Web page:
As shown in FIG. 20, a plate spring mechanism 611 to face upward and brought into elastic contact with the inner wall surface of the metal pipe 1b may be provided to the introducing tube 61 before and/or after the laser beam irradiating position of the laser welding mechanism 7. Alternatively, as shown in FIG. 21, the metal pipe 1b may be arranged at an upper position before and/or after the laser irradiating position only by a predetermined distance, or downward elasticity may be imparted to the introducing tube 61 itself. Hence, the introducing tube 61 is brought into contact with the inner wall, on the opposite side to the laser beam irradiating position, within the metal pipe 1b.

Regarding the elastic pressure contact of the introducing tube 61 with the inner wall of the metal pipe 1b, it can be easily realized if the introducing tube 61 is bent from state I to state II by the elasticity of its own against its original nature to extend straight, as shown in FIG. 22A, and is brought into contact with the inner surface wall of the metal pipe 1b in state II and maintained at this bent state by fixing the optical fiber introducing means 6 at an appropriate position, as shown in FIG. 22B. At this time, a positioning mechanism 612 utilizing a spring mechanism or the like may be added to the optical fiber introducing means 6 as required.

When the metal pipe 1b is to be arranged at an upper position before the laser beam irradiating position by a predetermined distance, a positioning section 71 to be described later is finely adjusted. When the metal pipe 1b is to be arranged at an upper position after the laser beam irradiating position by a predetermined distance, a support roll stand 82 to be described later will be finely adjusted.

FIG. 5 shows the laser welding mechanism 7. The laser welding mechanism 7 has the positioning section 71 for positioning the metal pipe 1b, an opening width adjusting section 100 for adjusting the opening width of the abutting portion 18, and a laser welding section 72.

The positioning section 71 has, e.g., two sets of guide shoes 73 and 74, a CCD seam monitor 75 provided between the guide shoes 73 and 74, and a micrometer 76 for finely adjusting the positions of the guide shoes 73 and 74 in the vertical and horizontal directions.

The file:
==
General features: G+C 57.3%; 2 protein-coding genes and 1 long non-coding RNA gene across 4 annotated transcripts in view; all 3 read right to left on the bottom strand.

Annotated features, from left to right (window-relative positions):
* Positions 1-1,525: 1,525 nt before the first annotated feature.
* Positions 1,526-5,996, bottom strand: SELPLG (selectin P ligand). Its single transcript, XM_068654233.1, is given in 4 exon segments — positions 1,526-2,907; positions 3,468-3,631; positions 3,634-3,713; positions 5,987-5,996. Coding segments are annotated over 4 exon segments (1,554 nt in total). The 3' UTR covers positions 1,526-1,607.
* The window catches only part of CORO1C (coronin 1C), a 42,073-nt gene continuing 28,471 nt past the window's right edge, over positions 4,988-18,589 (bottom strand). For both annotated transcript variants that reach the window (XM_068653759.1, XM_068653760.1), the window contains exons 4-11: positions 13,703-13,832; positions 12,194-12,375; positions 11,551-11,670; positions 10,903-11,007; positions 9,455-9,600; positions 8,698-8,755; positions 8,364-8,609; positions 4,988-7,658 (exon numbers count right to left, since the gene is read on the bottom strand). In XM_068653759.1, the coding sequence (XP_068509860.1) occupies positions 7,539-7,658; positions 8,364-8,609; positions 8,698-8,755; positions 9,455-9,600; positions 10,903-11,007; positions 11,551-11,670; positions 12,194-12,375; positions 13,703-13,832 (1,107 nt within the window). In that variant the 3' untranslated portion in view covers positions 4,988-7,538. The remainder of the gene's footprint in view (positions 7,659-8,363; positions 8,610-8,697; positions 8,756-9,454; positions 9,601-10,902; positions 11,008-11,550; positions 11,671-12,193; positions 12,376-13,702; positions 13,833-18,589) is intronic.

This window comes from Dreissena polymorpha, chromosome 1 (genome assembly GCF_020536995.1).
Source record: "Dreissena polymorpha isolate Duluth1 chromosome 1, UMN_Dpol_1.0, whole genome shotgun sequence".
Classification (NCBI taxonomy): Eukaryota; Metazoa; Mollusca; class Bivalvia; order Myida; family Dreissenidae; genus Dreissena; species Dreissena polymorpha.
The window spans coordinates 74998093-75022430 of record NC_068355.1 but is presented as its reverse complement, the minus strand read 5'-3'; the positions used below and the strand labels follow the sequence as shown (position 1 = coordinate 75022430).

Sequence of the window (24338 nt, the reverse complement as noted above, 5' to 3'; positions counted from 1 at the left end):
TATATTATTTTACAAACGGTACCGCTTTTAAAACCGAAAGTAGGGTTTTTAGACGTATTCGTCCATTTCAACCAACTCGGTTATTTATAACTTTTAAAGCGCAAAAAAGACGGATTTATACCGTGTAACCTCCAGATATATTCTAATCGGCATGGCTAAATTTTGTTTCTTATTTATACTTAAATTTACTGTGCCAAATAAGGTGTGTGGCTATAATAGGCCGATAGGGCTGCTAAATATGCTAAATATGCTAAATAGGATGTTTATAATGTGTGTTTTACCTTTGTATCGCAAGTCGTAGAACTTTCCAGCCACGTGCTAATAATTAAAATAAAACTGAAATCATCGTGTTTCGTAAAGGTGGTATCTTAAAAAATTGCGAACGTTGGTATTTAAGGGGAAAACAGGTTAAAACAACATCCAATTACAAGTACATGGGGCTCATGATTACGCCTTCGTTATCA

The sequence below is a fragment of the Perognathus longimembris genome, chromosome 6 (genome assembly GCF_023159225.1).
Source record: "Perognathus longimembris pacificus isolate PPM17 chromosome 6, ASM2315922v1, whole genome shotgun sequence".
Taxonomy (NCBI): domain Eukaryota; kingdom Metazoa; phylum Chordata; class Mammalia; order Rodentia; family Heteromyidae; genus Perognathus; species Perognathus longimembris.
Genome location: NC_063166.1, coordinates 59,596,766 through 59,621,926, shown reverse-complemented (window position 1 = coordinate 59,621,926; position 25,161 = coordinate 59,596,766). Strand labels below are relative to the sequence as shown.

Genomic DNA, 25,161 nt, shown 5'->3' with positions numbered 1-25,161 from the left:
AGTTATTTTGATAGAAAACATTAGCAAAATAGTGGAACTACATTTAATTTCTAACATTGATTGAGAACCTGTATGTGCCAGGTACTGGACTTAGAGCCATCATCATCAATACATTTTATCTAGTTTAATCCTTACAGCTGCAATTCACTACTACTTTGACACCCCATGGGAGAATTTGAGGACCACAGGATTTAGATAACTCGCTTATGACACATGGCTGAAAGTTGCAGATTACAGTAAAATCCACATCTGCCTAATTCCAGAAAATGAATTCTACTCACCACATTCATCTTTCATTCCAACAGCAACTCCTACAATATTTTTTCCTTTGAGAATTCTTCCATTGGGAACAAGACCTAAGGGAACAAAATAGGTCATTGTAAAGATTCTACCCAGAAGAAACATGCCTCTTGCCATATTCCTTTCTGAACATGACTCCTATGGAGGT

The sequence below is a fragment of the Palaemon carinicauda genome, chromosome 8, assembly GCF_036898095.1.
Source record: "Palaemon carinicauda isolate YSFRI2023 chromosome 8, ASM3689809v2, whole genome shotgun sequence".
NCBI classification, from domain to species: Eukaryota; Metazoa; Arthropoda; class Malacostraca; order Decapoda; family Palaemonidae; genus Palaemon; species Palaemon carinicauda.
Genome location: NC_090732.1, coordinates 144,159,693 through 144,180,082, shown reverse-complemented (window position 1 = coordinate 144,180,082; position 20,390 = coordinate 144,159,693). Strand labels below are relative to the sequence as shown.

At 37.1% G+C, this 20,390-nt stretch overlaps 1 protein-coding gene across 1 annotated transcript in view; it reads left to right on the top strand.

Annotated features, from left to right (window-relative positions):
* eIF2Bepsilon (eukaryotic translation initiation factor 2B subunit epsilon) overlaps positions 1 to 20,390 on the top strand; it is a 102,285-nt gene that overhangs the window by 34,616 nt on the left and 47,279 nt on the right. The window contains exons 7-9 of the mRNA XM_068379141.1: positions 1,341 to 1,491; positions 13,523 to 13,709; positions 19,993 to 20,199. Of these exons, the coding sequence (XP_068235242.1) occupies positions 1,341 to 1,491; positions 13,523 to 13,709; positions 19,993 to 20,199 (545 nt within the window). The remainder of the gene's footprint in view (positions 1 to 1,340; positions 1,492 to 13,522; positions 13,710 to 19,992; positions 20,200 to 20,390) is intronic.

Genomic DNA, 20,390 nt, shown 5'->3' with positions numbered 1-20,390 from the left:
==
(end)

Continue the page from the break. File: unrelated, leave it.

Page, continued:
As shown in FIG. 6A, the guide shoe 73 (74) has an upper shoe 73a (74a) and a lower shoe 73b (74b). The upper shoe 73a (74a) has a flat surface to be brought into contact with the metal pipe 1b. The lower shoe 73b (74b) has, e.g., a V-shaped groove to engage with the metal pipe 1b, and is biased upward by a spring (not shown).

The opening width adjusting section 100 has, e.g., a set of upper and lower squeeze shoes 104 and 102, a spring 106 for urging the lower squeeze shoe 102 toward the metal pipe 1b, and a micrometer 112 for adjusting the urging force of the spring 106. The upper and lower squeeze shoes 104 and 102 respectively have semicircular portions along the outer circumferential surface of the metal pipe 1b, as shown in the sectional view of FIG. 6B. The width of the gap 16 is adjusted by adjusting the urging force of the spring 106 by the micrometer 112. When the gap 16 is adjusted by the squeeze shoe 104 arranged at 15 mm or less, especially 3 to 15 mm, from the welding portion, the laser weldability can be increased (this will be described later).

The positioning section 71 need not always be provided, and the opening width adjusting section 100 may also have a positioning function.